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  1. Indian IT is worried as US tightens H1B visa rules – Here is the reason

Indian IT is worried as US tightens H1B visa rules – Here is the reason

India's information technology (IT) industry is likely to be burdened with more paperwork and come under greater scrutiny on its use of H-1B visas, with the US government unveiling new regulations on Thursday that take effect immediately.

By: | Bengaluru | Updated: February 24, 2018 5:06 AM
H-1B visas, Indian IT, IT  industry, USCIS, H-1B petition, Indian IT industry, Nasscom, Tata Consultancy Services, wipro, Donald Trump, Infosys The new regulations have laid down exhaustive guidelines on the use of H-1B visas at third party worksites. (Reuters)

India’s information technology (IT) industry is likely to be burdened with more paperwork and come under greater scrutiny on its use of H-1B visas, with the US government unveiling new regulations on Thursday that take effect immediately. The US Citizenship and Immigration Services (USCIS) issued new guidelines on H-1B visas that relate to third-party worksites. A press statement from the agency said, “USCIS may request detailed documentation to ensure a legitimate employer-employee relationship is maintained while an employee is working at a third-party worksite.” According to USCIS, this latest decision aligns with US President Donald Trump’s “Buy American and Hire American” order, which is aimed at protecting jobs of US citizens and preventing abuse of H-1B visas. The new regulations have laid down exhaustive guidelines on the use of H-1B visas at third party worksites. The guidance says that in order for an H-1B petition involving a third-party worksite to be approved, the petitioner must show by a preponderance of evidence that the beneficiary will be employed in a speciality occupation and the employer will maintain an employer-employee relationship with the beneficiary for the duration of the requested validity period.

The new guidelines also state that when H-1B beneficiaries are placed at third-party worksites, the companies must demonstrate that they have specific and non-speculative qualifying assignments in a speciality occupation for that beneficiary for the entire time requested on the petition. Reacting to these developments, Nasscom, Indian IT industry’s trade body, said it is assessing the potential impact and will have more to say as it gathers more information. “However, initial perusal suggests that it applies to all third-party placements and not just those involving Indian or dependent companies. This will be an unnecessary and expensive paperwork burden that will not make much difference,” it said.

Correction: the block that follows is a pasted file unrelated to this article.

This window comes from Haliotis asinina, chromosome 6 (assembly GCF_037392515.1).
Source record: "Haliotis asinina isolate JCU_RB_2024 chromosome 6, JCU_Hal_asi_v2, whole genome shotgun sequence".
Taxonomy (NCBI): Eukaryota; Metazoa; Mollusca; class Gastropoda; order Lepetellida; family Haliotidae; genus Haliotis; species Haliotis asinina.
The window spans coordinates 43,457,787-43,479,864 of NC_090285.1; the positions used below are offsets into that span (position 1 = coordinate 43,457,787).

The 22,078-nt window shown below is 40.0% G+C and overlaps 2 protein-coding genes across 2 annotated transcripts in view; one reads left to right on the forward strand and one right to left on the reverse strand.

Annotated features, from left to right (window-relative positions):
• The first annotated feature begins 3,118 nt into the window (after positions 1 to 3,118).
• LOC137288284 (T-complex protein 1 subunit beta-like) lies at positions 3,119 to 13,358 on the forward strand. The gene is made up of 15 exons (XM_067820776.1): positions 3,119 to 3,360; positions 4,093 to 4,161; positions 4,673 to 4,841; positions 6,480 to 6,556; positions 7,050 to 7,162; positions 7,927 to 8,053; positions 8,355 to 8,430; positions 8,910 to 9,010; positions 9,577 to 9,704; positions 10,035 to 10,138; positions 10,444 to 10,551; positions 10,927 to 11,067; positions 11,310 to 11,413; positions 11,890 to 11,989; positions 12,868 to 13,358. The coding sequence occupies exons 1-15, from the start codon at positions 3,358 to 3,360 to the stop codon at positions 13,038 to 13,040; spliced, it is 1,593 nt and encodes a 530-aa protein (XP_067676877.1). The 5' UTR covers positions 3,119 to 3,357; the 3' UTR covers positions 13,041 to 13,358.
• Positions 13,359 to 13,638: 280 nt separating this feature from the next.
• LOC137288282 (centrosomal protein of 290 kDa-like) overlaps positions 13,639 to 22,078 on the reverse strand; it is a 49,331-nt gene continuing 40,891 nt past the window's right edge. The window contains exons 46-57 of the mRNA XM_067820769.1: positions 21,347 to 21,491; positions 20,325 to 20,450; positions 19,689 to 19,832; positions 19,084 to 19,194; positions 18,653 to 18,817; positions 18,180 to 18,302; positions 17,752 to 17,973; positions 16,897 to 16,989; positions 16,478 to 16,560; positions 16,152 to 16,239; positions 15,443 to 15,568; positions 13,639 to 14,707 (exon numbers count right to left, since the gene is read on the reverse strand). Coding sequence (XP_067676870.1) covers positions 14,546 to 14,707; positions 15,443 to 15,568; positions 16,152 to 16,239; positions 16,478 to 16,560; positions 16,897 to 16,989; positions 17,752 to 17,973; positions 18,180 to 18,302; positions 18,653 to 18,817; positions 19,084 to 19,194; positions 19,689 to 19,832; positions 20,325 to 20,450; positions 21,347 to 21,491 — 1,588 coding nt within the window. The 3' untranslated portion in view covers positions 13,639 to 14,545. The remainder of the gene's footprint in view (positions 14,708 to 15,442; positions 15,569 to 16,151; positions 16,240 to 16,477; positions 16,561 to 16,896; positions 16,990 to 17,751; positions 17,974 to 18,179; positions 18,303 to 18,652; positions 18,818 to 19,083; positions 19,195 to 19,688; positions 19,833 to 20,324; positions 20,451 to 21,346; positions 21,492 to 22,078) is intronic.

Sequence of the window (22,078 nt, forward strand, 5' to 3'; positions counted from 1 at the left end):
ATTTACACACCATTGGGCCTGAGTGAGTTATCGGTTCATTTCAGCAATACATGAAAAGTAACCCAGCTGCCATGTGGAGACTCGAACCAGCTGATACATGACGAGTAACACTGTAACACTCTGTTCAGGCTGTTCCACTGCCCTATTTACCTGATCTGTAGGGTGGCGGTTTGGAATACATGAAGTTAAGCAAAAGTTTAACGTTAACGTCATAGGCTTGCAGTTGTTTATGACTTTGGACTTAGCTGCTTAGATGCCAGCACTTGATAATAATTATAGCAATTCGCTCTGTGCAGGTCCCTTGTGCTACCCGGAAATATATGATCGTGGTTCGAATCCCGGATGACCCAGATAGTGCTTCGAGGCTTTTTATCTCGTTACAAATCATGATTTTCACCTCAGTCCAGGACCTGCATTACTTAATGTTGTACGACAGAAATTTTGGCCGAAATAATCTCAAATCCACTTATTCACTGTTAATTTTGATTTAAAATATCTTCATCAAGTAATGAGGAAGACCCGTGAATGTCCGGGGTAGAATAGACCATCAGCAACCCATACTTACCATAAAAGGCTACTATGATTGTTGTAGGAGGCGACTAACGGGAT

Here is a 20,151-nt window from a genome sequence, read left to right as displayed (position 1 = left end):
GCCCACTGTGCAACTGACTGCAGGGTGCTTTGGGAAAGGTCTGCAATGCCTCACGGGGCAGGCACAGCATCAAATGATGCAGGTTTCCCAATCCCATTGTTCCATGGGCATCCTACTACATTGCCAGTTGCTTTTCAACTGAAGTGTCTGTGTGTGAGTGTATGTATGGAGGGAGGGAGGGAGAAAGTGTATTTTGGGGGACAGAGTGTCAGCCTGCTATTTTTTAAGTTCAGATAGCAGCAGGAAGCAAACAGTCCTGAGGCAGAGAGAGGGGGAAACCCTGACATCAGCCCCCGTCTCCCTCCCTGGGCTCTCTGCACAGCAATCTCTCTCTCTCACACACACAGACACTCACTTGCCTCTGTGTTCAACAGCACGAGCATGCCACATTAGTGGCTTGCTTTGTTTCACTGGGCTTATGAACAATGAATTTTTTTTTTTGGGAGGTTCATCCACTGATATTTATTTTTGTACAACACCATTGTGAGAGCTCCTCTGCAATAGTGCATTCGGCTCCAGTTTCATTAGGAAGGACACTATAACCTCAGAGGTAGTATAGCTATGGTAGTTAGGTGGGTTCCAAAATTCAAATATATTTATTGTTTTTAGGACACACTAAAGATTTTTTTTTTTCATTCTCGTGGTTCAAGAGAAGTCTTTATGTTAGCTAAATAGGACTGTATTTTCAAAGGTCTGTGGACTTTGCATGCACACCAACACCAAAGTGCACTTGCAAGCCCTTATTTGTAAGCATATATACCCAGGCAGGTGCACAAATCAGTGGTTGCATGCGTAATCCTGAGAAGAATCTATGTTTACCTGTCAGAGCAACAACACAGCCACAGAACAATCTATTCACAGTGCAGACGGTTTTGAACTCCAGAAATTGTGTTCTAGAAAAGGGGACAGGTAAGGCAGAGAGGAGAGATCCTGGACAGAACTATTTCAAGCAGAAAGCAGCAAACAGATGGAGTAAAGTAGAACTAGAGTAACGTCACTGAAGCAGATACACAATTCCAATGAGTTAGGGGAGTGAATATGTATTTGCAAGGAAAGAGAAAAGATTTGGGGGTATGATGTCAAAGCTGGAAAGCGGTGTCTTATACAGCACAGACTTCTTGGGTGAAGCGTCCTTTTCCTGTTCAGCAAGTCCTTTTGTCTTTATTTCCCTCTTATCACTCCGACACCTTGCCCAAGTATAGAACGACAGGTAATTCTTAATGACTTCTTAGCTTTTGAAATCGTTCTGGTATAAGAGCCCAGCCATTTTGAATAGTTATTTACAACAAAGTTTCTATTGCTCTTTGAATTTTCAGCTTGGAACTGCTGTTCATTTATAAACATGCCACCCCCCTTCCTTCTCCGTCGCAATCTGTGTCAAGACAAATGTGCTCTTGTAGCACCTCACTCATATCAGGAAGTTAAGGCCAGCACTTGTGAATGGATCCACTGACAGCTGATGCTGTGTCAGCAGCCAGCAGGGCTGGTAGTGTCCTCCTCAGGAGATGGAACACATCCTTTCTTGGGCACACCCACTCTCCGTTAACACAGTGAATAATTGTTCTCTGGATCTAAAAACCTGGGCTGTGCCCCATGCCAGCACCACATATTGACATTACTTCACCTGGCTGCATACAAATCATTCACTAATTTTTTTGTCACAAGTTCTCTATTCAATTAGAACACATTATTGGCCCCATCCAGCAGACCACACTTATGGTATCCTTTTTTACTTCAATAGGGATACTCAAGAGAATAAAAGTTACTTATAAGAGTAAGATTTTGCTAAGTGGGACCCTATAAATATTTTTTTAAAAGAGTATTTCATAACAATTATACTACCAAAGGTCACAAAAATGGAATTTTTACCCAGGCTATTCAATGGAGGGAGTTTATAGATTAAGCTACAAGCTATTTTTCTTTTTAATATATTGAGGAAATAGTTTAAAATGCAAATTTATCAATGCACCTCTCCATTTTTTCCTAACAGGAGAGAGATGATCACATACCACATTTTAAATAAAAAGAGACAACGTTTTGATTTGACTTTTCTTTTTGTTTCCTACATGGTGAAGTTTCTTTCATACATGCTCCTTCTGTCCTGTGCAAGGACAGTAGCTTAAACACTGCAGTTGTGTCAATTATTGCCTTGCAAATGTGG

The other area of concern is that under the new regulations, it is possible that the H-1B visa will be valid only till the period of the specific project. Earlier, such visas were issued for a period of three years and could be renewed for another three years. But now, say industry sources, it may be that if a project gets completed or is abandoned for any reason, and the professional is benched, not only will a renewal not happen, but even continued stay for the full three-year term may be disallowed. While this is not certain, as industry players are still studying the rules, a confirmation will spell a bigger blow to IT services companies.

Speaking on behalf of the industry, Nasscom reiterated that Indian IT companies have consistently followed the regulations governing H-1B visas in the US as shown in regular audits done on these firms, though it added, “Ultimately, this action seems to be at odds with the administration’s effort to reduce regulation and red tape.”
Indian IT companies are one of the largest beneficiaries of H-1B visas, as these work permits are crucial for them in executing their contracts in the US. The US gives out 65,000 H-1B visas annually, and large companies like Tata Consultancy Services (TCS), Wipro, Infosys and HCL Technologies are able to garner a significant number of these permits, which are given out through a lottery system.

Under the new regulations, applicants will have to show evidence of actual work assignments, which may include technical documentation, milestone tables, marketing analysis, cost-benefit analysis, brochures and funding documents. The letters will need to provide information such as a detailed description of the specialised duties the beneficiary will perform, the qualifications required to perform those duties, the duration of the job, salary or wages paid, hours worked, benefits, a detailed description of who will supervise the beneficiary and the beneficiary’s duties, and any other related evidence, USCIS said.

This latest decision could put further pressure on the Indian IT companies in the United States as they are already under attack from a few US lawmakers who want further curbs on H-1B visas and have introduced a few Bills to carry forward their agenda. According to Statista, Indians accounted for 82% of the H-1B visas granted in 2016. The presence of large Indian IT companies like TCS, Infosys and Wipro is significant in the US, though they have recently announced they would increase their local hiring. For example, Infosys has close to 20,000 people working in the US with over 14,000 of them on H-1B visas.

Wipro had 14,000 people in the US in FY17 but 50% of these employees are American citizens. Similarly, TCS has claimed that it has been recognised as a top employer in US in 2016 but did not share any detailed headcount numbers. However, in the recent past, there has been a drop in the number of H-1B visas procured by Indian IT companies.

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